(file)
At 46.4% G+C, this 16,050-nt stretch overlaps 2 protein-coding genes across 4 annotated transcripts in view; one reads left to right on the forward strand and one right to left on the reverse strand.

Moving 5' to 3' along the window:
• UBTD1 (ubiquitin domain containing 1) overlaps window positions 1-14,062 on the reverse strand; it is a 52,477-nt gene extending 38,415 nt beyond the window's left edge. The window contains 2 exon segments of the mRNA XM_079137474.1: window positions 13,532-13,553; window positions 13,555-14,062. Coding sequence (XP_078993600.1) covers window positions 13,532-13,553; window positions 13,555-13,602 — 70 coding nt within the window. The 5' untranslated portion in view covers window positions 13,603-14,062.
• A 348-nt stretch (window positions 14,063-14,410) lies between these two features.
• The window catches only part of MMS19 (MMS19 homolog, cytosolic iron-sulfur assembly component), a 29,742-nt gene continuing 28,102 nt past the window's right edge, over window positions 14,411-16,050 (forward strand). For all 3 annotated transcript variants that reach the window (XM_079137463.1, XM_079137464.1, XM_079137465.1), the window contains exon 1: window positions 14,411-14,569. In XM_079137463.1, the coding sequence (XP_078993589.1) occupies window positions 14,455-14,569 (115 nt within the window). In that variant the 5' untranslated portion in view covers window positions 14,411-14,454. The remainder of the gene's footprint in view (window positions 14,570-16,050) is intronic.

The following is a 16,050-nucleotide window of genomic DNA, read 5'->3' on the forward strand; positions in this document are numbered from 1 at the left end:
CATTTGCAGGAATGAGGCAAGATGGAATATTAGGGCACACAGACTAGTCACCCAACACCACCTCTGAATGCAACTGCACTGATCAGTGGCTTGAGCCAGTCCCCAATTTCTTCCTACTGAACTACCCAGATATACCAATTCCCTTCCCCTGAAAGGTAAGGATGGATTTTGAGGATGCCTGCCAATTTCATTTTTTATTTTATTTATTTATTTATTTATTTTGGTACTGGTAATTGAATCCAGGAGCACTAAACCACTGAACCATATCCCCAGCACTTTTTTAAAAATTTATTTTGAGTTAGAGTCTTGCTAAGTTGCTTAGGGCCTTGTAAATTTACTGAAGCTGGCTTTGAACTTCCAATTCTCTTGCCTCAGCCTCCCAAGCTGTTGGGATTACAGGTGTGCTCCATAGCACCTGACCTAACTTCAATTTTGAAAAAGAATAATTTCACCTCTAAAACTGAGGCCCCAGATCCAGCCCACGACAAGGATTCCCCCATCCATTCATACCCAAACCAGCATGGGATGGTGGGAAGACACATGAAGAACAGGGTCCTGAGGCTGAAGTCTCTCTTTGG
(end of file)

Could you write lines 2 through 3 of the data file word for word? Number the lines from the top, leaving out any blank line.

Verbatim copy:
Moving 5' to 3' along the window:
• UBTD1 (ubiquitin domain containing 1) overlaps window positions 1-14,062 on the reverse strand; it is a 52,477-nt gene extending 38,415 nt beyond the window's left edge. The window contains 2 exon segments of the mRNA XM_079137474.1: window positions 13,532-13,553; window positions 13,555-14,062. Coding sequence (XP_078993600.1) covers window positions 13,532-13,553; window positions 13,555-13,602 — 70 coding nt within the window. The 5' untranslated portion in view covers window positions 13,603-14,062.